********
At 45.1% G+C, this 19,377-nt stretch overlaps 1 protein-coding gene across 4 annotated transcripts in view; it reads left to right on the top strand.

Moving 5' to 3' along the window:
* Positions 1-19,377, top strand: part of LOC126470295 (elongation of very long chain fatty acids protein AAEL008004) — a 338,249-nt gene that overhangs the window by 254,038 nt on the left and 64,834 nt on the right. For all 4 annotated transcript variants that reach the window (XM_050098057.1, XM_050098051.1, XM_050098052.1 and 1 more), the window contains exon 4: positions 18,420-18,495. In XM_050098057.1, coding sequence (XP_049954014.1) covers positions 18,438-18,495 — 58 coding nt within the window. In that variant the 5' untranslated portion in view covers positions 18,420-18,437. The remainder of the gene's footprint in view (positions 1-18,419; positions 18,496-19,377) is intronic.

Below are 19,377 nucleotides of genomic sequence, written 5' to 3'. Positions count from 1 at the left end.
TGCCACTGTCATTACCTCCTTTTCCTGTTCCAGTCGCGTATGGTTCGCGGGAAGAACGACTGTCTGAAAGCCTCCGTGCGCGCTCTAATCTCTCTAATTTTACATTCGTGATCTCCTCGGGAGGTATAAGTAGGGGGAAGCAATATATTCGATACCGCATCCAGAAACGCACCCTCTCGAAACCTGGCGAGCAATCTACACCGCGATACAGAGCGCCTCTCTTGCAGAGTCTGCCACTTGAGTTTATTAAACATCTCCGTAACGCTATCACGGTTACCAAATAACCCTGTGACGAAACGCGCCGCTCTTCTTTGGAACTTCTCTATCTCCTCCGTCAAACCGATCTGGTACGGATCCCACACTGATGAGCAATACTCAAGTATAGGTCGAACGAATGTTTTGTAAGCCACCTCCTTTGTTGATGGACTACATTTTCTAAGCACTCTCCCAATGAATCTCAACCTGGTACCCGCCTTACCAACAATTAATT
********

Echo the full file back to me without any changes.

At 45.1% G+C, this 19,377-nt stretch overlaps 1 protein-coding gene across 4 annotated transcripts in view; it reads left to right on the top strand.

Moving 5' to 3' along the window:
* Positions 1-19,377, top strand: part of LOC126470295 (elongation of very long chain fatty acids protein AAEL008004) — a 338,249-nt gene that overhangs the window by 254,038 nt on the left and 64,834 nt on the right. For all 4 annotated transcript variants that reach the window (XM_050098057.1, XM_050098051.1, XM_050098052.1 and 1 more), the window contains exon 4: positions 18,420-18,495. In XM_050098057.1, coding sequence (XP_049954014.1) covers positions 18,438-18,495 — 58 coding nt within the window. In that variant the 5' untranslated portion in view covers positions 18,420-18,437. The remainder of the gene's footprint in view (positions 1-18,419; positions 18,496-19,377) is intronic.

Below are 19,377 nucleotides of genomic sequence, written 5' to 3'. Positions count from 1 at the left end.
TGCCACTGTCATTACCTCCTTTTCCTGTTCCAGTCGCGTATGGTTCGCGGGAAGAACGACTGTCTGAAAGCCTCCGTGCGCGCTCTAATCTCTCTAATTTTACATTCGTGATCTCCTCGGGAGGTATAAGTAGGGGGAAGCAATATATTCGATACCGCATCCAGAAACGCACCCTCTCGAAACCTGGCGAGCAATCTACACCGCGATACAGAGCGCCTCTCTTGCAGAGTCTGCCACTTGAGTTTATTAAACATCTCCGTAACGCTATCACGGTTACCAAATAACCCTGTGACGAAACGCGCCGCTCTTCTTTGGAACTTCTCTATCTCCTCCGTCAAACCGATCTGGTACGGATCCCACACTGATGAGCAATACTCAAGTATAGGTCGAACGAATGTTTTGTAAGCCACCTCCTTTGTTGATGGACTACATTTTCTAAGCACTCTCCCAATGAATCTCAACCTGGTACCCGCCTTACCAACAATTAATT